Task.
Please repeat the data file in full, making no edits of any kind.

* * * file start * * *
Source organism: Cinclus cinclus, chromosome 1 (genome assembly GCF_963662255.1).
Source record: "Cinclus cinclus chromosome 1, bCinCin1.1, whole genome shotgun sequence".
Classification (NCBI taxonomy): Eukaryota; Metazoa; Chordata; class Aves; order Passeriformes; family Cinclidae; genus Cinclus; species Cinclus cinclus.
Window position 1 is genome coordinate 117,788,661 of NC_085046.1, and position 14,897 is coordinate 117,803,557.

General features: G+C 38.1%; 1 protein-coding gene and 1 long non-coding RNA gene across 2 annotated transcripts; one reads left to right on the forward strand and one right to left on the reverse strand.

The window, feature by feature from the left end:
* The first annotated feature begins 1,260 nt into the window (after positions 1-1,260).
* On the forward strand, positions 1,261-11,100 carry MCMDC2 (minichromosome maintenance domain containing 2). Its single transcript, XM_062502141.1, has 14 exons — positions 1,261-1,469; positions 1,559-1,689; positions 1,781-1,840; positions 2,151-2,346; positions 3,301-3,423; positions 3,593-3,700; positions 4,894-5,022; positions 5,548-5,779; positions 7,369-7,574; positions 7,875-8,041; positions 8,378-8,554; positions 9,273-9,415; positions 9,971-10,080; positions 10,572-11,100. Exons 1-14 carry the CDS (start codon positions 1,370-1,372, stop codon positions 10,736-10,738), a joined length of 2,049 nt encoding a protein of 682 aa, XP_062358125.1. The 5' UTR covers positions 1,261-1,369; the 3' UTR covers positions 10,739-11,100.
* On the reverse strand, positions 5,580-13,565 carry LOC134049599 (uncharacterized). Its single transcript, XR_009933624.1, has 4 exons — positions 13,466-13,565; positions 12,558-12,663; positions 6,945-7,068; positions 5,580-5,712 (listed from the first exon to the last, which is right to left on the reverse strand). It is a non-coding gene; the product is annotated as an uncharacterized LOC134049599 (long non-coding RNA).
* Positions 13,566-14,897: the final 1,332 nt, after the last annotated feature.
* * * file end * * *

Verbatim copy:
Source organism: Cinclus cinclus, chromosome 1 (genome assembly GCF_963662255.1).
Source record: "Cinclus cinclus chromosome 1, bCinCin1.1, whole genome shotgun sequence".
Classification (NCBI taxonomy): Eukaryota; Metazoa; Chordata; class Aves; order Passeriformes; family Cinclidae; genus Cinclus; species Cinclus cinclus.
Window position 1 is genome coordinate 117,788,661 of NC_085046.1, and position 14,897 is coordinate 117,803,557.

General features: G+C 38.1%; 1 protein-coding gene and 1 long non-coding RNA gene across 2 annotated transcripts; one reads left to right on the forward strand and one right to left on the reverse strand.

The window, feature by feature from the left end:
* The first annotated feature begins 1,260 nt into the window (after positions 1-1,260).
* On the forward strand, positions 1,261-11,100 carry MCMDC2 (minichromosome maintenance domain containing 2). Its single transcript, XM_062502141.1, has 14 exons — positions 1,261-1,469; positions 1,559-1,689; positions 1,781-1,840; positions 2,151-2,346; positions 3,301-3,423; positions 3,593-3,700; positions 4,894-5,022; positions 5,548-5,779; positions 7,369-7,574; positions 7,875-8,041; positions 8,378-8,554; positions 9,273-9,415; positions 9,971-10,080; positions 10,572-11,100. Exons 1-14 carry the CDS (start codon positions 1,370-1,372, stop codon positions 10,736-10,738), a joined length of 2,049 nt encoding a protein of 682 aa, XP_062358125.1. The 5' UTR covers positions 1,261-1,369; the 3' UTR covers positions 10,739-11,100.
* On the reverse strand, positions 5,580-13,565 carry LOC134049599 (uncharacterized). Its single transcript, XR_009933624.1, has 4 exons — positions 13,466-13,565; positions 12,558-12,663; positions 6,945-7,068; positions 5,580-5,712 (listed from the first exon to the last, which is right to left on the reverse strand). It is a non-coding gene; the product is annotated as an uncharacterized LOC134049599 (long non-coding RNA).
* Positions 13,566-14,897: the final 1,332 nt, after the last annotated feature.